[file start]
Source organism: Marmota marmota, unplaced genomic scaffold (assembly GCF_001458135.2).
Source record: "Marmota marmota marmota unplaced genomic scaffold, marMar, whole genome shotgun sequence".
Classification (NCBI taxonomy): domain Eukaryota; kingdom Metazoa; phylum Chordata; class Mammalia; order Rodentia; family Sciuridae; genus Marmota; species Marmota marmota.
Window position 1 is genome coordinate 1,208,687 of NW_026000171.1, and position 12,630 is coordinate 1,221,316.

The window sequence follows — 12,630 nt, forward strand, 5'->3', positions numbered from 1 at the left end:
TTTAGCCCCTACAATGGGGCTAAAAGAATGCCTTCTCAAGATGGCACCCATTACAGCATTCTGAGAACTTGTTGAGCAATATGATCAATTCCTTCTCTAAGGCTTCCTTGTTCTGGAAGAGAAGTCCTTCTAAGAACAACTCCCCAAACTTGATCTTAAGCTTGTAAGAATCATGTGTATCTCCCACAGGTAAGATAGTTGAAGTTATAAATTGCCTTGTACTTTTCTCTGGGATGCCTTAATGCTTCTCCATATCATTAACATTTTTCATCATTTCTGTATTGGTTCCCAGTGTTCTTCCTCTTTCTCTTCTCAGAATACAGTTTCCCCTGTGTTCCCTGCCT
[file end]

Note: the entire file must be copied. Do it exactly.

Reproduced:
Source organism: Marmota marmota, unplaced genomic scaffold (assembly GCF_001458135.2).
Source record: "Marmota marmota marmota unplaced genomic scaffold, marMar, whole genome shotgun sequence".
Classification (NCBI taxonomy): domain Eukaryota; kingdom Metazoa; phylum Chordata; class Mammalia; order Rodentia; family Sciuridae; genus Marmota; species Marmota marmota.
Window position 1 is genome coordinate 1,208,687 of NW_026000171.1, and position 12,630 is coordinate 1,221,316.

The window sequence follows — 12,630 nt, forward strand, 5'->3', positions numbered from 1 at the left end:
TTTAGCCCCTACAATGGGGCTAAAAGAATGCCTTCTCAAGATGGCACCCATTACAGCATTCTGAGAACTTGTTGAGCAATATGATCAATTCCTTCTCTAAGGCTTCCTTGTTCTGGAAGAGAAGTCCTTCTAAGAACAACTCCCCAAACTTGATCTTAAGCTTGTAAGAATCATGTGTATCTCCCACAGGTAAGATAGTTGAAGTTATAAATTGCCTTGTACTTTTCTCTGGGATGCCTTAATGCTTCTCCATATCATTAACATTTTTCATCATTTCTGTATTGGTTCCCAGTGTTCTTCCTCTTTCTCTTCTCAGAATACAGTTTCCCCTGTGTTCCCTGCCT